Improving Parent Involvement
“One of the most important factors in creating a good school is always going to be parental involvement in its life”
(U.S. Department of Education, 1993, p.7.)
Parent involvement includes a wide variety of parent behaviors. Research indicates that what parents do at home with their children has more influence in their children’s academic performance, than how much parents are involved in their children’s school activities. Most often those parents who are most knowledgeable and engaged in their children’s school activities are also most nurturant of their children’s academic performance at home. When parents are involved, students perform most successfully and have fewer learning problems.
“According to scientific analysis, when parents are more involved, their children are 30% more successful in school”
(Parent Institute – www.parent-institute.com)
When parents fail to become involved, educators may have the tendency to blame the parents, as being “too busy, experience too may barriers to overcome to become involved, too disinterested, having their own problems."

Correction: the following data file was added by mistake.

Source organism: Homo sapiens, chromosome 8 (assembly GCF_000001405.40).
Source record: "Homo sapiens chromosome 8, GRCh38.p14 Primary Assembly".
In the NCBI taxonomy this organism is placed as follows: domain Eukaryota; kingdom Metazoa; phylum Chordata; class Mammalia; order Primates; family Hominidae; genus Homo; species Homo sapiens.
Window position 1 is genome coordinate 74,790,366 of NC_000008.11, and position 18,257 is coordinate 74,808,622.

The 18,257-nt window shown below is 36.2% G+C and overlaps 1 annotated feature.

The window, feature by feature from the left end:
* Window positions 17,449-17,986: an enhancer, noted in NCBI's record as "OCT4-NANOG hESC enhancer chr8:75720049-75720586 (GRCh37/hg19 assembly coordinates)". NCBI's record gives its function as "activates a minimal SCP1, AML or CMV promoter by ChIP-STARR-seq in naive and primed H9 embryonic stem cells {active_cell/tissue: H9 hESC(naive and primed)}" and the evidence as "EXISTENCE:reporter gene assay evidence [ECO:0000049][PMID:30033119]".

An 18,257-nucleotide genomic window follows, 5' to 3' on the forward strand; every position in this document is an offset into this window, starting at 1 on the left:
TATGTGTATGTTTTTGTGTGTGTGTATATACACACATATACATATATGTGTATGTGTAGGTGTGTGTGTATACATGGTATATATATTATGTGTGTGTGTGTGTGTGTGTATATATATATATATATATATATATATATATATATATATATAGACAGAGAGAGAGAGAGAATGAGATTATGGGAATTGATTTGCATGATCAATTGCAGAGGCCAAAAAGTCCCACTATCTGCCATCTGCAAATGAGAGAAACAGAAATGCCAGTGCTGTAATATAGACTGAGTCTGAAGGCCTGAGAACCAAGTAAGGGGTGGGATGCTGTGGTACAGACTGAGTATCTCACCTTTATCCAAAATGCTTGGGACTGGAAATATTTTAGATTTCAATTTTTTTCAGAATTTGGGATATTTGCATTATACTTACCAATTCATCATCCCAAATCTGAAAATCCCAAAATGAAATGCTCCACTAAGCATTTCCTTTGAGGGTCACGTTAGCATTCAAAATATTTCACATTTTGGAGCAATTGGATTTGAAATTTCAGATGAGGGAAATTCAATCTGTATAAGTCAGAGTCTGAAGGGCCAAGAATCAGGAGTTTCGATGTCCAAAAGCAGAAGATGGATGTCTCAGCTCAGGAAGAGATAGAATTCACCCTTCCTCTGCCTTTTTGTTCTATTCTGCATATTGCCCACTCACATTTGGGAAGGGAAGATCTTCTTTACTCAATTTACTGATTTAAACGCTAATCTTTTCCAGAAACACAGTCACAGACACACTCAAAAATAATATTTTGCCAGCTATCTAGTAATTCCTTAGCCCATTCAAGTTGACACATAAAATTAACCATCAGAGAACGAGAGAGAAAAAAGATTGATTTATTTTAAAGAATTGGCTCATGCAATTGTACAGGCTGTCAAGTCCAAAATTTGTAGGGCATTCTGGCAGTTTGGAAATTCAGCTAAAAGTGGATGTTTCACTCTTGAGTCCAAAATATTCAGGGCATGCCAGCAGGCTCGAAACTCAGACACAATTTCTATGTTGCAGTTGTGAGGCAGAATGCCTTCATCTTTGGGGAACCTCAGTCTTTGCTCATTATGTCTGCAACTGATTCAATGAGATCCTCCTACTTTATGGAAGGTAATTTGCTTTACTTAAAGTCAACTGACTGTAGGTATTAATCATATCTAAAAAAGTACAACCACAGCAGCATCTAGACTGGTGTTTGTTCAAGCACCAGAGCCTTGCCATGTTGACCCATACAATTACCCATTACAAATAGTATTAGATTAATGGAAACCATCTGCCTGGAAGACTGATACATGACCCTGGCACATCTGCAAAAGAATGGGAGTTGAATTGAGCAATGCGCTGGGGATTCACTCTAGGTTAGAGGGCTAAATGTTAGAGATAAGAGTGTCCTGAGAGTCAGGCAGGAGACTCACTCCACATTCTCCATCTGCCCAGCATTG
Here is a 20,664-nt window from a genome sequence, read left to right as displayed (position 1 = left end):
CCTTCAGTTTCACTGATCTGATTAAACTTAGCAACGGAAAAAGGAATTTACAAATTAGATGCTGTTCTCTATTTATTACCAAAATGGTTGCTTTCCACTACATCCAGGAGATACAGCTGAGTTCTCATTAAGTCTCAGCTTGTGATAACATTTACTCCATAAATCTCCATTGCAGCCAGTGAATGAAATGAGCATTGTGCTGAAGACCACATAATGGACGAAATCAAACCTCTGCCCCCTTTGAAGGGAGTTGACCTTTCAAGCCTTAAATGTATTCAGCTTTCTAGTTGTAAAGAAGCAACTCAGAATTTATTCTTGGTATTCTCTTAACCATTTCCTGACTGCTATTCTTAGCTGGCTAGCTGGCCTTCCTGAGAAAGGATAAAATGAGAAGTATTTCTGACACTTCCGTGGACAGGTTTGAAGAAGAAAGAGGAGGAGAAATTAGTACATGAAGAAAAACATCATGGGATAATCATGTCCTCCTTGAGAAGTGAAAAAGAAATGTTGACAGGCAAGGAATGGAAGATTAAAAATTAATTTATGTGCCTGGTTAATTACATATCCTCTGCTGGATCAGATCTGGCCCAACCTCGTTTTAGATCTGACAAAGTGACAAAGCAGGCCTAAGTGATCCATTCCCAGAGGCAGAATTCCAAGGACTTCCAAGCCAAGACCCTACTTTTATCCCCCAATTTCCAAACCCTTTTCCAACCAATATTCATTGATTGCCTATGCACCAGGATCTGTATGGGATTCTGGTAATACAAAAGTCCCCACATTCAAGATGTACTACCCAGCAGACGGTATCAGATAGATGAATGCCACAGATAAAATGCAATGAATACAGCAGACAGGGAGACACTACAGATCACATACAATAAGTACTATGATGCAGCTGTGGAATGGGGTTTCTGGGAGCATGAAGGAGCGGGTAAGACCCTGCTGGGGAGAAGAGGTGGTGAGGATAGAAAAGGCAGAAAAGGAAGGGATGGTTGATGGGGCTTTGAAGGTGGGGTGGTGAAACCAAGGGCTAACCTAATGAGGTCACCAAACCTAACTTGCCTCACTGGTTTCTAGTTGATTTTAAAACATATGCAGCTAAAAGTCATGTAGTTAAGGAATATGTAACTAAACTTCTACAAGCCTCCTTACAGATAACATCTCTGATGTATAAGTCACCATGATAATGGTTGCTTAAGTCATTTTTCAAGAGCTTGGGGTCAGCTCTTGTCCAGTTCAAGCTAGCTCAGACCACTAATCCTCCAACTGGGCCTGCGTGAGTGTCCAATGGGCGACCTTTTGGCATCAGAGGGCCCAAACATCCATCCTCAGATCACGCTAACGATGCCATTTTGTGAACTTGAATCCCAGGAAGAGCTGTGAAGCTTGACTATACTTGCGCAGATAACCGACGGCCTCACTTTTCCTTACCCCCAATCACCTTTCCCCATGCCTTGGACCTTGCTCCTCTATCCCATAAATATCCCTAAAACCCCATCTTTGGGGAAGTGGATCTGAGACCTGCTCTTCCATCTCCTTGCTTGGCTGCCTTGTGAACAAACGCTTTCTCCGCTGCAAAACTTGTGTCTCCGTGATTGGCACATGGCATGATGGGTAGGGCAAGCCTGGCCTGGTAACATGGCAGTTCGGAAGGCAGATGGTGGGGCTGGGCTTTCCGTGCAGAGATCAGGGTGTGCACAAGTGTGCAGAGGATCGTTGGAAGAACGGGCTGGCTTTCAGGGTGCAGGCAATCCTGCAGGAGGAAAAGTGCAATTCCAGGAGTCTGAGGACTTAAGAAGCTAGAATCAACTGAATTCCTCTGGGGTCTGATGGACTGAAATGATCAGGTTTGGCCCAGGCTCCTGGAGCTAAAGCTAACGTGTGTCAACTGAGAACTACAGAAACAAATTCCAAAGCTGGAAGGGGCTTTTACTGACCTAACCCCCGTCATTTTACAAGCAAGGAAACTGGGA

This section of the website is designed to provide educators with suggestions of ways to proactively engage parents in the education of their children. Before “blaming” parents for non-involvement, it would be worthwhile to determine how many of the following suggestions your school has tried. This list of suggestions is designed to help educators view parents as resources and partners, rather than as obstacles.
The suggestions for improving parent involvement fall into the following categories:
- improving the school’s climate so it is more inviting to parents;
- improving communication (both written and oral) with parents;
- taking proactive steps to involve parents (“reaching out”);
- providing administrative support for parent involvement.
Once again, if the principal of the school is not committed to improving parent involvement and providing supports, then the amount of parent engagement would be limited. At the end of this section we have also included an example of how parents can be proactive in contacting the principals in an effort to reduce bullying.
Reprinted with the permission of TeachSafeSchools.org.
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